Over the last number of years, Paula Wolfert has made a name for herself as an author with a penchant for Mediterranean cuisine and this publication will only enhance that growing reputation.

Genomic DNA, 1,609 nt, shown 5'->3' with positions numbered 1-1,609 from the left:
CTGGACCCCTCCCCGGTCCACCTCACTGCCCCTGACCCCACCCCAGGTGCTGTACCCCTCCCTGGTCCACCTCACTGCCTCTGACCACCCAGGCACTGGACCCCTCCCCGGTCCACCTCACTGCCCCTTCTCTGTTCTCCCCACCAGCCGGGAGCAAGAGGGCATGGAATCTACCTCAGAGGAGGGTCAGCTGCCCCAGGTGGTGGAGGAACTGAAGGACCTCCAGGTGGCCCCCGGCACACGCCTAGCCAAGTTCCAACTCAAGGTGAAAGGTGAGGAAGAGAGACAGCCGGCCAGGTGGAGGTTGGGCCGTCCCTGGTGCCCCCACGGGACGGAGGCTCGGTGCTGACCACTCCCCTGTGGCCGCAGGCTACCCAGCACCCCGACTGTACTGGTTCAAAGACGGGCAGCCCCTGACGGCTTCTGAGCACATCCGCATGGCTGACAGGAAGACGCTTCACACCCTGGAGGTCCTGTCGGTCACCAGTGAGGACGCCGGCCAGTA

Clearly written with a modicum of fuss, The Food of Morocco (Bloomsbury, €35 ) is a lavish overview of a cuisine that’s becoming increasingly popular with lots of insightful tips and personal anecdotes. From the start Wolfert sets out her take on Morocco with the help of a map illustrating the essentials of Moroccan cooking before going on to lay out her views on tagines, preserved lemons, olives, argan oil and amlou, spices, herbs and aromatics, honey and fragrant waters and ten tips for preparing Moroccan food, among other basics. The other chapters are divided into those on salads, breads and pastries; eggs, butter, buttermilk and cheese; soups; couscous; fish; poultry; meats; bean and vegetable dishes; desserts; and drinks. The best of the recipes include those for fresh tomato and caper salad; orange and grated radish salad with orange-flower water; aubergine zaalouk; Marrakech flat bread stuffed with meat; bastila with seafood, spinach and noodles; Tangier street bread; goats’ cheese with honey filling; couscous with lamb, pumpkins; carrots chickpeas and raisins; tagra of fresh sardines with pepper oil charmoula; sautéed prawns casa pepe; chicken with caramelised quinces and toasted walnuts; lamb tagine with baby spinach with lemon and olives; tangia; potato pancakes; dessert couscous with pomegranates; and ‘the snake’ (M’Hanncha ). Overall, this is a beautifully photographed big blockbuster of a cookery book with lots of ideas for entertaining anyone interested in North African cuisine in the run-up to Christmas, or as an antidote to turkey and ham in the weeks after the festivities.